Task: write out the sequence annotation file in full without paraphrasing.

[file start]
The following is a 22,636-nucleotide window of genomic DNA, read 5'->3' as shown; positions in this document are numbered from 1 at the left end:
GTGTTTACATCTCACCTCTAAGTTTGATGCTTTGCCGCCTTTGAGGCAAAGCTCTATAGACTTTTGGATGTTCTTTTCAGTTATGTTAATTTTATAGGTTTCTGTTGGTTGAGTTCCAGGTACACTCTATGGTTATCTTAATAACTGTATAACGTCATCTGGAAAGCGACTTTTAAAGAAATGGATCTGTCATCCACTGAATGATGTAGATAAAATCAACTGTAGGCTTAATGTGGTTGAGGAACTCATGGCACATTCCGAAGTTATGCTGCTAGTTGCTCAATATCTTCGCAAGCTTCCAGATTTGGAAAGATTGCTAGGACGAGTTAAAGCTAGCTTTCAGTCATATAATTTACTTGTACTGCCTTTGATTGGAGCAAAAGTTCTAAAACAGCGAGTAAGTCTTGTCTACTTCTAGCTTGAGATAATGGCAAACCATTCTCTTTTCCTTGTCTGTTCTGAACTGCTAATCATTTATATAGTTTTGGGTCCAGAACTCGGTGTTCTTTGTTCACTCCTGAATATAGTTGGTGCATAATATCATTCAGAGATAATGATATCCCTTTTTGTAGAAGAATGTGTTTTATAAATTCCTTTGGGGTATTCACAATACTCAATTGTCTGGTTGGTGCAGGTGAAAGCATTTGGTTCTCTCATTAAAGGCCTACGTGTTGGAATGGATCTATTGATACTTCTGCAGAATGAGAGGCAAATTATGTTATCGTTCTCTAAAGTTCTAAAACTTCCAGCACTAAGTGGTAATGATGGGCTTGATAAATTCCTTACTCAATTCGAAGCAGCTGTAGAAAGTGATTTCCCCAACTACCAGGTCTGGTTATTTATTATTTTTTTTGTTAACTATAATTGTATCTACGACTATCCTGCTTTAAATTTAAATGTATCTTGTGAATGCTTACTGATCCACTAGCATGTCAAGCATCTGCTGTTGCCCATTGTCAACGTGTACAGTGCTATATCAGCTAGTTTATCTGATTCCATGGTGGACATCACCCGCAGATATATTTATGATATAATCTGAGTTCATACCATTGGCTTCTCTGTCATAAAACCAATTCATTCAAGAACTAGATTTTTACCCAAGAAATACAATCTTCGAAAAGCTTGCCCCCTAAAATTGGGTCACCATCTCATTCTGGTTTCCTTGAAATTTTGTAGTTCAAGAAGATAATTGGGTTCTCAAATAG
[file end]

The following is a 22,636-nucleotide window of genomic DNA, read 5'->3' as shown; positions in this document are numbered from 1 at the left end:
GTGTTTACATCTCACCTCTAAGTTTGATGCTTTGCCGCCTTTGAGGCAAAGCTCTATAGACTTTTGGATGTTCTTTTCAGTTATGTTAATTTTATAGGTTTCTGTTGGTTGAGTTCCAGGTACACTCTATGGTTATCTTAATAACTGTATAACGTCATCTGGAAAGCGACTTTTAAAGAAATGGATCTGTCATCCACTGAATGATGTAGATAAAATCAACTGTAGGCTTAATGTGGTTGAGGAACTCATGGCACATTCCGAAGTTATGCTGCTAGTTGCTCAATATCTTCGCAAGCTTCCAGATTTGGAAAGATTGCTAGGACGAGTTAAAGCTAGCTTTCAGTCATATAATTTACTTGTACTGCCTTTGATTGGAGCAAAAGTTCTAAAACAGCGAGTAAGTCTTGTCTACTTCTAGCTTGAGATAATGGCAAACCATTCTCTTTTCCTTGTCTGTTCTGAACTGCTAATCATTTATATAGTTTTGGGTCCAGAACTCGGTGTTCTTTGTTCACTCCTGAATATAGTTGGTGCATAATATCATTCAGAGATAATGATATCCCTTTTTGTAGAAGAATGTGTTTTATAAATTCCTTTGGGGTATTCACAATACTCAATTGTCTGGTTGGTGCAGGTGAAAGCATTTGGTTCTCTCATTAAAGGCCTACGTGTTGGAATGGATCTATTGATACTTCTGCAGAATGAGAGGCAAATTATGTTATCGTTCTCTAAAGTTCTAAAACTTCCAGCACTAAGTGGTAATGATGGGCTTGATAAATTCCTTACTCAATTCGAAGCAGCTGTAGAAAGTGATTTCCCCAACTACCAGGTCTGGTTATTTATTATTTTTTTTGTTAACTATAATTGTATCTACGACTATCCTGCTTTAAATTTAAATGTATCTTGTGAATGCTTACTGATCCACTAGCATGTCAAGCATCTGCTGTTGCCCATTGTCAACGTGTACAGTGCTATATCAGCTAGTTTATCTGATTCCATGGTGGACATCACCCGCAGATATATTTATGATATAATCTGAGTTCATACCATTGGCTTCTCTGTCATAAAACCAATTCATTCAAGAACTAGATTTTTACCCAAGAAATACAATCTTCGAAAAGCTTGCCCCCTAAAATTGGGTCACCATCTCATTCTGGTTTCCTTGAAATTTTGTAGTTCAAGAAGATAATTGGGTTCTCAAATAG